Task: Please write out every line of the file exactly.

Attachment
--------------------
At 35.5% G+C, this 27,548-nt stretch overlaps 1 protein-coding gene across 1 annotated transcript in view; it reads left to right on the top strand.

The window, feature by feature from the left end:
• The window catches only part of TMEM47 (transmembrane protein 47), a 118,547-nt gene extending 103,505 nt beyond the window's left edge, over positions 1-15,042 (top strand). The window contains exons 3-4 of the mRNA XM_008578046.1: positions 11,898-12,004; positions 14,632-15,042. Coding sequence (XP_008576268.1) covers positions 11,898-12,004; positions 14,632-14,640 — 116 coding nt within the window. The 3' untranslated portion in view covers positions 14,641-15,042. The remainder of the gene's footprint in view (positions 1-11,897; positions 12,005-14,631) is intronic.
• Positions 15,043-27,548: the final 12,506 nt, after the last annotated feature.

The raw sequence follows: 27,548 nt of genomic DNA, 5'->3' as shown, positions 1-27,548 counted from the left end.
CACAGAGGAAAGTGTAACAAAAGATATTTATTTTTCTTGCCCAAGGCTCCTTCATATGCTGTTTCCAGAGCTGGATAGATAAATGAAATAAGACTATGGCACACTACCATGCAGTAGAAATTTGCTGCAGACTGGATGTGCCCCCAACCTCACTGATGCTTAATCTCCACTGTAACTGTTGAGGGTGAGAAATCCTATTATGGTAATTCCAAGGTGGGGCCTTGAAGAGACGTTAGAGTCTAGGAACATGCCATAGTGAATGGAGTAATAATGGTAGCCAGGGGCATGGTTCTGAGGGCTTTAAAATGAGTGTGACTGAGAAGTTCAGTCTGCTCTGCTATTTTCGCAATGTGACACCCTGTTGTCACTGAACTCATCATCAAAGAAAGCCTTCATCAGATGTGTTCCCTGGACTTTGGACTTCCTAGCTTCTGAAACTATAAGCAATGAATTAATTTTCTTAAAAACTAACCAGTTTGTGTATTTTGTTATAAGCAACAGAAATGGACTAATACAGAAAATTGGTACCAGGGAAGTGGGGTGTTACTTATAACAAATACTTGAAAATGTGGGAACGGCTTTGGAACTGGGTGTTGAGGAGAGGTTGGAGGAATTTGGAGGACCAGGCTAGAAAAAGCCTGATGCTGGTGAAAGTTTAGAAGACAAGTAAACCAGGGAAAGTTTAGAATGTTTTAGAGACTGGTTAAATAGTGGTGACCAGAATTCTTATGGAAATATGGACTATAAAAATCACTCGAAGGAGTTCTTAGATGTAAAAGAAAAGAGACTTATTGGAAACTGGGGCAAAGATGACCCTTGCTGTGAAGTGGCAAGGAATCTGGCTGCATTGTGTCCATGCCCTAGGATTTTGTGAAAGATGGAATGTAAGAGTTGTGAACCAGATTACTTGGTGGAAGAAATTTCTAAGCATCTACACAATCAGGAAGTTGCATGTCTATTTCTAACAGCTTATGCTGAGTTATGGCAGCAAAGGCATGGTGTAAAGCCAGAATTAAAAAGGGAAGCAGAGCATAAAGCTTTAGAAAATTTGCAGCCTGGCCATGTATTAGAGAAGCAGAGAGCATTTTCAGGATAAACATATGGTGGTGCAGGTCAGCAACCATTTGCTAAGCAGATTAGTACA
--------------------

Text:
At 35.5% G+C, this 27,548-nt stretch overlaps 1 protein-coding gene across 1 annotated transcript in view; it reads left to right on the top strand.

The window, feature by feature from the left end:
• The window catches only part of TMEM47 (transmembrane protein 47), a 118,547-nt gene extending 103,505 nt beyond the window's left edge, over positions 1-15,042 (top strand). The window contains exons 3-4 of the mRNA XM_008578046.1: positions 11,898-12,004; positions 14,632-15,042. Coding sequence (XP_008576268.1) covers positions 11,898-12,004; positions 14,632-14,640 — 116 coding nt within the window. The 3' untranslated portion in view covers positions 14,641-15,042. The remainder of the gene's footprint in view (positions 1-11,897; positions 12,005-14,631) is intronic.
• Positions 15,043-27,548: the final 12,506 nt, after the last annotated feature.

The raw sequence follows: 27,548 nt of genomic DNA, 5'->3' as shown, positions 1-27,548 counted from the left end.
CACAGAGGAAAGTGTAACAAAAGATATTTATTTTTCTTGCCCAAGGCTCCTTCATATGCTGTTTCCAGAGCTGGATAGATAAATGAAATAAGACTATGGCACACTACCATGCAGTAGAAATTTGCTGCAGACTGGATGTGCCCCCAACCTCACTGATGCTTAATCTCCACTGTAACTGTTGAGGGTGAGAAATCCTATTATGGTAATTCCAAGGTGGGGCCTTGAAGAGACGTTAGAGTCTAGGAACATGCCATAGTGAATGGAGTAATAATGGTAGCCAGGGGCATGGTTCTGAGGGCTTTAAAATGAGTGTGACTGAGAAGTTCAGTCTGCTCTGCTATTTTCGCAATGTGACACCCTGTTGTCACTGAACTCATCATCAAAGAAAGCCTTCATCAGATGTGTTCCCTGGACTTTGGACTTCCTAGCTTCTGAAACTATAAGCAATGAATTAATTTTCTTAAAAACTAACCAGTTTGTGTATTTTGTTATAAGCAACAGAAATGGACTAATACAGAAAATTGGTACCAGGGAAGTGGGGTGTTACTTATAACAAATACTTGAAAATGTGGGAACGGCTTTGGAACTGGGTGTTGAGGAGAGGTTGGAGGAATTTGGAGGACCAGGCTAGAAAAAGCCTGATGCTGGTGAAAGTTTAGAAGACAAGTAAACCAGGGAAAGTTTAGAATGTTTTAGAGACTGGTTAAATAGTGGTGACCAGAATTCTTATGGAAATATGGACTATAAAAATCACTCGAAGGAGTTCTTAGATGTAAAAGAAAAGAGACTTATTGGAAACTGGGGCAAAGATGACCCTTGCTGTGAAGTGGCAAGGAATCTGGCTGCATTGTGTCCATGCCCTAGGATTTTGTGAAAGATGGAATGTAAGAGTTGTGAACCAGATTACTTGGTGGAAGAAATTTCTAAGCATCTACACAATCAGGAAGTTGCATGTCTATTTCTAACAGCTTATGCTGAGTTATGGCAGCAAAGGCATGGTGTAAAGCCAGAATTAAAAAGGGAAGCAGAGCATAAAGCTTTAGAAAATTTGCAGCCTGGCCATGTATTAGAGAAGCAGAGAGCATTTTCAGGATAAACATATGGTGGTGCAGGTCAGCAACCATTTGCTAAGCAGATTAGTACA